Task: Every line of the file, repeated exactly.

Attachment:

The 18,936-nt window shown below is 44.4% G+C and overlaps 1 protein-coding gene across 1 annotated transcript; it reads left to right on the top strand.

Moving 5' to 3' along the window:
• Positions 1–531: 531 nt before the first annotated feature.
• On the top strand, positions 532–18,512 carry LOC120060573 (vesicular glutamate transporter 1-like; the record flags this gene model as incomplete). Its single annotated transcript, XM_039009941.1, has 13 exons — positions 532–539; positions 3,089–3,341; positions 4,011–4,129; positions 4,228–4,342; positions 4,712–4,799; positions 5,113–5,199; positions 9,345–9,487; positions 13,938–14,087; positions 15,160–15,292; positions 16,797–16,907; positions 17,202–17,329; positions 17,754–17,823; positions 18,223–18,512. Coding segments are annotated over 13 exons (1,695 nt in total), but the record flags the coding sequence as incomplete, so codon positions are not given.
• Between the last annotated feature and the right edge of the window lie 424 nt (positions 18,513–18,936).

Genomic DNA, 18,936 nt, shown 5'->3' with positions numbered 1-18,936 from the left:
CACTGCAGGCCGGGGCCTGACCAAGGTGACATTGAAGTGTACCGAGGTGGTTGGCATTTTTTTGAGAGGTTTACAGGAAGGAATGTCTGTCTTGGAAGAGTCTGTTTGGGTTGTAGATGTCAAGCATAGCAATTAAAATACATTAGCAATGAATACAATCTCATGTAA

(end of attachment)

The 18,936-nt window shown below is 44.4% G+C and overlaps 1 protein-coding gene across 1 annotated transcript; it reads left to right on the top strand.

Moving 5' to 3' along the window:
• Positions 1–531: 531 nt before the first annotated feature.
• On the top strand, positions 532–18,512 carry LOC120060573 (vesicular glutamate transporter 1-like; the record flags this gene model as incomplete). Its single annotated transcript, XM_039009941.1, has 13 exons — positions 532–539; positions 3,089–3,341; positions 4,011–4,129; positions 4,228–4,342; positions 4,712–4,799; positions 5,113–5,199; positions 9,345–9,487; positions 13,938–14,087; positions 15,160–15,292; positions 16,797–16,907; positions 17,202–17,329; positions 17,754–17,823; positions 18,223–18,512. Coding segments are annotated over 13 exons (1,695 nt in total), but the record flags the coding sequence as incomplete, so codon positions are not given.
• Between the last annotated feature and the right edge of the window lie 424 nt (positions 18,513–18,936).

Genomic DNA, 18,936 nt, shown 5'->3' with positions numbered 1-18,936 from the left:
CACTGCAGGCCGGGGCCTGACCAAGGTGACATTGAAGTGTACCGAGGTGGTTGGCATTTTTTTGAGAGGTTTACAGGAAGGAATGTCTGTCTTGGAAGAGTCTGTTTGGGTTGTAGATGTCAAGCATAGCAATTAAAATACATTAGCAATGAATACAATCTCATGTAA